Sandy Vee on Producing the Perfect Pop Song

Posted in MusicWorld on December 1, 2011 by

If renowned pop music producer Sandy Vee had come across his current job among the help wanted ads, it may have read something like this:

Job Listing: Top Music Producer

Major Duties and Responsibilities: Ideal candidate must basically know how to do everything and do it extremely well on a daily basis — including, but not limited to, producing, mixing and mastering pop songs that much of mankind will not be able to get out of their heads, at least not before compulsively downloading them and dancing maniacally around their living rooms. Must also be able to play the bejesus out of at least a half-dozen different instruments, and speak multiple languages, including pop-star-ese. Applicant needs to be as comfortable hunkering down in a studio alone as working with a team of producers; both scenarios must result in songs that climb the Billboard charts at a breakneck pace. Within first 12 months on the job, candidate will be required to hammer out hits for Rihanna, Katy Perry, Kelly Rowland, Akon, David Guetta, Britney Spears, The Black Eyed Peas and Shakira. Afterwards, Grammy nominations are expected to abound. Candidate must work 18-19 hours a day, seven days a week, traveling often, sleeping little, and doing pretty much nothing other than making trend-setting, record-busting pop songs.

Reading through Vee’s imaginary job description makes it easier to understand why there are so few producers molding the sound of American pop music these days. There’s no job application in the world with room enough for Vee to recount his successes, and no blueprint for the combination of lucky breaks and innate musical aptitude that has carried him this far. Vee got this job because he created this job.

Just one year ago, Vee moved to New York City from France, where he mostly masterminded dance music for French artists before a fortuitous meeting with top house producer David Guetta, for whom he produced 2009’s smash “Sexy Bitch” (which Vee pronounces “sessy beach” in a thick French accent). In the two years since “Sexy Bitch” “changed everything” for Vee, he’s earned two Grammys (Best Dance Recording for both mixing and producing Rihanna’s “Only Girl [In The World]” and two more Grammy nominations (Album of the Year for mixing and producing Katy Perry’s Teenage Dream). Despite the beyond-demanding workload, Vee’s enthusiasm for his craft remains sky-high, especially as he witnesses how his songs are altering the global appetite for pop music.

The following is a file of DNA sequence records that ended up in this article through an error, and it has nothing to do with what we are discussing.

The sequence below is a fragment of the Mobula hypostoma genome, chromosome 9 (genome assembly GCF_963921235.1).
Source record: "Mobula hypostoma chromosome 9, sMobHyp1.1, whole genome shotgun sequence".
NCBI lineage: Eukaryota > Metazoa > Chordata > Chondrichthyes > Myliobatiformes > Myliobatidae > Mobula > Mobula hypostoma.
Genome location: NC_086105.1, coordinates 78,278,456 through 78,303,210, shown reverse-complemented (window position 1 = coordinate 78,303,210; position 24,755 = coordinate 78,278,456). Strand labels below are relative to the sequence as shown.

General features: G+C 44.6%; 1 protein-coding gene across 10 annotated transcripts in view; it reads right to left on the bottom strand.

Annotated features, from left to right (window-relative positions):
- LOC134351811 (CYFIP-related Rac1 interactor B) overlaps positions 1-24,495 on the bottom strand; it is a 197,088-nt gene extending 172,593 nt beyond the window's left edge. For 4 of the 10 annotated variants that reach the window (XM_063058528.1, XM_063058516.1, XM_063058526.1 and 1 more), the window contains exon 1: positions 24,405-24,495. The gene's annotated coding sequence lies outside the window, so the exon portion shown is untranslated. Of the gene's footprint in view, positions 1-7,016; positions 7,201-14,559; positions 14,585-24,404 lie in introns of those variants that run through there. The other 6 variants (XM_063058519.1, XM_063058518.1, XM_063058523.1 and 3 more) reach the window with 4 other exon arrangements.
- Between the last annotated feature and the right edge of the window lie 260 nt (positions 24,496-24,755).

“Before ‘Sexy Bitch’ [pop music] wasn’t like this,” says Vee. “Now everything is about up-tempo dancey stuff. But I know that [in America] people also need melody, harmony, chord progression, songs you need to be able to sing, so I don’t trust in club music. [But] I love to put some stuff from the club music into the pop song, which I did with Rihanna and now [Katy Perry’s] ‘Firework.’”

There’s only one part of the songwriting and producing process that Sandy’s not yet an active participant in, and that’s lyric-writing.

“One year ago I didn’t speak a word of English, and it was very tough for me — very hard,” says Vee. “I worked very, very hard to learn my English in just one year.”

Vee applies that same determination in his quest for the next top 40 hit.

“I’m working 24/7,” says Vee. “In a day I can work 18, 19 hours a day. And by working with different writers and different people in the studio doing different kinds of music, I’ve got [a feel for what will work on] radio top 40. I can feel when something is strong… . Last week I spent one week with Shakira in a Miami studio. This one song, when the song comes on you have this feeling like, ‘Oh, that’s big. That’s big.’ I can feel that.”

Vee may have figured out a gut-feeling formula for the perfect pop song, but he says that it’s his passion and hard work that have taken him the farthest in the music industry.

“I’m someone who know what he wants, and I want to say that nothing can stop me,” says Vee. “I love the music so much, and I know where I want to go.”

Keep up with Sandy Vee on Twitter: @SandyVeeNYC.

Ellen Mallernee Barnes writes and lives in Nashville. Pay a visit to her daily blog at


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